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Bioterrorist threat to farms

Protecting our food supply against potential bioterrorist threats is something that prior to six months ago few people thought about, but now is likely to make headlines on the nightly news.

“We can't get inside the heads of terrorists because we can't apparently think like they can. Clearly someone can think of things we thought were unthinkable prior to Sept. 11 though, and a potential adversary would have to look at America as a target-rich society,” says Mark Weaver, a plant pathologist with USDA's Agriculture Research Service in Stoneville, Miss.

“If we're to protect American agriculture, we're going to have to acknowledge our incredible vulnerabilities. Our fields are not under lock and key, and they are often located in remote areas. To make matters worse, we've certainly helped our enemies by giving them a huge target,” he says.

Weaver, who considers American agriculture “highly vulnerable,” suggests focusing on probable targets instead of protecting everything at any cost.

To do that, he says, the agricultural industry must first identify any potential risks of bioterrorism. Once any risks are identified, the magnitude of these risks must be assessed, and then the probability of each risk must be determined.

At the top of Weaver's list of potential risks is the introduction of yield-robbing pathogens into American agricultural production. Other possible candidates to watch for include nematodes, funguses and mycotoxins.

One exotic pathogen that could substantially reduce soybean yields if introduced into the United States is soybean rust, also known as Phakopsora pachyrhizi.

“Soybean rust is the major pathogen limiting soybean production in Asia. It is a real threat because it could effectively limit soybean production in the United States,” Weaver says.

Originating in Asia and Australia, soybean rust is a fungus which causes yield losses of 50 to 100 percent. Infection under cool, wet conditions usually takes place within six hours, with rust symptoms appearing within 10 days. Reported symptoms are water spots on lower leaves progressing into reddish-brown or rust-colored lesions.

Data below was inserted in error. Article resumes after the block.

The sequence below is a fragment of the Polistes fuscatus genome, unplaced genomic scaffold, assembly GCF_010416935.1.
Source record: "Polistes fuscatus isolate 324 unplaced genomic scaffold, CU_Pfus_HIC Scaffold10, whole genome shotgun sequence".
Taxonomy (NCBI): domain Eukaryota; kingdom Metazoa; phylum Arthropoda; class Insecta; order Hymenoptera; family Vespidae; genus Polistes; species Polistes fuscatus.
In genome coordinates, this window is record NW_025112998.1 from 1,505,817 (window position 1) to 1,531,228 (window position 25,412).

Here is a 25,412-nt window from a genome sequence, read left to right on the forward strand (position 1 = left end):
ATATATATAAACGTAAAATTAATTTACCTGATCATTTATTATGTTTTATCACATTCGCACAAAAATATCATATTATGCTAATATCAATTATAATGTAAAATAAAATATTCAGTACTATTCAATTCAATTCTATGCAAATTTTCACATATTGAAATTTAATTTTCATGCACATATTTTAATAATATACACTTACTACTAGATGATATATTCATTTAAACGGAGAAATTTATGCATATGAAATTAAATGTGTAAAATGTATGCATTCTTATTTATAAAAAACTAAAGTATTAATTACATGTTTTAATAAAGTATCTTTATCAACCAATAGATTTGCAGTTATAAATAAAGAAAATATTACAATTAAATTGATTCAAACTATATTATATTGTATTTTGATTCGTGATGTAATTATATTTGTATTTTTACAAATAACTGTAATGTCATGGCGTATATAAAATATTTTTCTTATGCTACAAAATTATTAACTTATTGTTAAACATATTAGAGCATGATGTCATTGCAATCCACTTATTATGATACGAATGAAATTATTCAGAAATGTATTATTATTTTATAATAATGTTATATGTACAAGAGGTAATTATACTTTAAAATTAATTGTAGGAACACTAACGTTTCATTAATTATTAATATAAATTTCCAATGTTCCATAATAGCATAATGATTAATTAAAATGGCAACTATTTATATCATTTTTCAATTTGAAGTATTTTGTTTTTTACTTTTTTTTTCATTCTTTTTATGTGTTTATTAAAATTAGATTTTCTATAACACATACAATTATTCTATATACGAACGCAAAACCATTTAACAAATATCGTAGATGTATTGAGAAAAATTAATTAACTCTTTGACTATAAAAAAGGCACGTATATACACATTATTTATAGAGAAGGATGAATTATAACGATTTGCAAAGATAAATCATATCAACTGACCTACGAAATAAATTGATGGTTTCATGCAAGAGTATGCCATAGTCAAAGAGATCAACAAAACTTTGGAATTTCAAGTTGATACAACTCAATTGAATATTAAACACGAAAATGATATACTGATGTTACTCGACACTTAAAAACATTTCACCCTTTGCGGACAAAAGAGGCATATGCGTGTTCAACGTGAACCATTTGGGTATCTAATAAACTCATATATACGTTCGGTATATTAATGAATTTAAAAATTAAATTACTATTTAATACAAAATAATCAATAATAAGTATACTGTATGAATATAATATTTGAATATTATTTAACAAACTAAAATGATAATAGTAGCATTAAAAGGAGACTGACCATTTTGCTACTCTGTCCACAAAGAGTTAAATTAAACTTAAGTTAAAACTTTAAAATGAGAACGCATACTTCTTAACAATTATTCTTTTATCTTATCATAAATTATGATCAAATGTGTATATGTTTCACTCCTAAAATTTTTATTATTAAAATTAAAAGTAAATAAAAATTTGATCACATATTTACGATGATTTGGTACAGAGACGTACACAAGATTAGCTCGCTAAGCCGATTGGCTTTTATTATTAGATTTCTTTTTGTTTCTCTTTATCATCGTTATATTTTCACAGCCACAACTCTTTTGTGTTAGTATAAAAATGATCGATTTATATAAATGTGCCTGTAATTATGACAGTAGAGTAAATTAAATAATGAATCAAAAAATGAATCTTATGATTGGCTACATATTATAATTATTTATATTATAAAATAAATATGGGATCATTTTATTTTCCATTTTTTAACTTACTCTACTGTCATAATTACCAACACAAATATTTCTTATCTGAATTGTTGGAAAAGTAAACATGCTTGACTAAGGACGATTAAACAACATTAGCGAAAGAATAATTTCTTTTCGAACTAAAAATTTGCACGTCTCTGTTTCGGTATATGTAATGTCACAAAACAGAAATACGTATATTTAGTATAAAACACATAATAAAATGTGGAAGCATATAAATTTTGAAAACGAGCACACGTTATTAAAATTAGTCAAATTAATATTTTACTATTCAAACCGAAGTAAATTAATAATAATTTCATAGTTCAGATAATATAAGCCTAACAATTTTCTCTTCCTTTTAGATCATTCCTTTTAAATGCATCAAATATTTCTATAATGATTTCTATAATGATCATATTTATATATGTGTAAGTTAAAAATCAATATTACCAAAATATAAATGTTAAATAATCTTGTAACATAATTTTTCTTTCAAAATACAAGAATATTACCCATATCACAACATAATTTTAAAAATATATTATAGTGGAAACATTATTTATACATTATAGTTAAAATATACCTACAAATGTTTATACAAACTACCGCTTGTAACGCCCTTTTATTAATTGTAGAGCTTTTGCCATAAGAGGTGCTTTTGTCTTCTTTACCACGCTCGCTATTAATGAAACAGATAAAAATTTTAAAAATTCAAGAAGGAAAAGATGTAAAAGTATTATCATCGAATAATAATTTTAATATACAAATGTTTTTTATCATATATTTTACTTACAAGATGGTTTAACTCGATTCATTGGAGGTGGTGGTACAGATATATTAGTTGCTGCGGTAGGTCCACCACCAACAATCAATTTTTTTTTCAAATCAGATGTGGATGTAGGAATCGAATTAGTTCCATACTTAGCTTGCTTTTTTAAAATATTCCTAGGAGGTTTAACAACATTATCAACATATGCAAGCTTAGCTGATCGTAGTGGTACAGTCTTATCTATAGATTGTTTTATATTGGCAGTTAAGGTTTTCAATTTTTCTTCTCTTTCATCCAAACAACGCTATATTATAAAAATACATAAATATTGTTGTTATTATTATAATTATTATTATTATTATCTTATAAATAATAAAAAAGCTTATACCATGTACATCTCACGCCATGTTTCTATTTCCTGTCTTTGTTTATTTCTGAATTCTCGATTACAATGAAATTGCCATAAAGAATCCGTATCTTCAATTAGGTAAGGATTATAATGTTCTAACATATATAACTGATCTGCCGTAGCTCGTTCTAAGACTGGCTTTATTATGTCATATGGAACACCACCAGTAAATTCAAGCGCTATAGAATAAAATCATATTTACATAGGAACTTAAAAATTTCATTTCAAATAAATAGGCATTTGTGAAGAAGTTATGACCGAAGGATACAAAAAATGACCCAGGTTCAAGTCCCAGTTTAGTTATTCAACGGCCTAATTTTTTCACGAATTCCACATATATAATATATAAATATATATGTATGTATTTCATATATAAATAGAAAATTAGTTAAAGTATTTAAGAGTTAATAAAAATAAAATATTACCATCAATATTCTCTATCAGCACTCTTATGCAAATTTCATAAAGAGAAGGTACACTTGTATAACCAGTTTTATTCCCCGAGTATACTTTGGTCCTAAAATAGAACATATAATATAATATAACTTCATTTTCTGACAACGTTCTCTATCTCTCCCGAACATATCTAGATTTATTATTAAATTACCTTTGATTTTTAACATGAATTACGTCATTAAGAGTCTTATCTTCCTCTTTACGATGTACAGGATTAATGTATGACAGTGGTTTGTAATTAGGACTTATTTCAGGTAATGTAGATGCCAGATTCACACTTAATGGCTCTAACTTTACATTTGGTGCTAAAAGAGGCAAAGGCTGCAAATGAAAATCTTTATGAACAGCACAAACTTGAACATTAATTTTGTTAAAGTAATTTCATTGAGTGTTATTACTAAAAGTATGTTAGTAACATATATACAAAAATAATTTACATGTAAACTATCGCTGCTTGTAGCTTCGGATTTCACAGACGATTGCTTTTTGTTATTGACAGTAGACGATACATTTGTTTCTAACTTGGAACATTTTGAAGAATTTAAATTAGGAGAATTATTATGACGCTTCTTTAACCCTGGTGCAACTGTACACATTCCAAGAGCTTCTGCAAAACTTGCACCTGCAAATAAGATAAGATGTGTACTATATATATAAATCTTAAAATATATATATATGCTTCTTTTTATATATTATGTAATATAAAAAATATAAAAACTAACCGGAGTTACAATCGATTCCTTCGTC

“Yield reductions of 10 to 30 percent are typical where the Asiatic strain is found, and yield reductions over 90 percent have been reported,” reports Ohio State University plant pathologist L.V. Madden. “The pathogen has been in Puerto Rico for some time, but the strain is less aggressive than the Asiatic one. However, the Asiatic strain is now in South America.”

Another disease caused by an exotic pathogen is Tilletia indica, which causes Karnal bunt disease in wheat.

A fungal disease, Karnal bunt can cause infected plants to produce less grain and can lessen the quality of any grain produced. “This is a small grain-quality issue, but it is a major regulatory issue because it makes wheat nonexportable,” Weaver says.

Madden adds, “Karnal bunt is an interesting case because the disease has virtually no impact on crop production, yet is important because of international trade restrictions on wheat from areas where the disease occurs.”

Other chronic yield-robbers with the potential to harm U.S. crop production if introduced by terrorists include the difficult-to-control Golden cyst nematode (Globodera rostochiensis) and Gray leaf spot disease (Cercospora zeae-madis).

A potential threat also exists from mycotoxins, which can cause inflammation, chronic lesions, nausea, and vomiting in humans. Mycotoxins have been suspected by some as the cause of the “yellow rains” reported during the Vietnam War.

Despite the potential for bioterrorism, Weaver says, “All is not doom and gloom. Trying to do this clandestinely would be very difficult. We've got good defenses, and even the worst-case scenario likely would be caught quickly and controlled effectively.”

Standing in the way of terrorist threats is the scientific expertise necessary to produce the inoculum, and then the secondary metabolite, or toxins, necessary to infect an agricultural crop. “This is not a simple system. It requires a certain amount of finesse and expertise, in addition to the required rapid and efficient deployment of the inoculum,” Weaver says.


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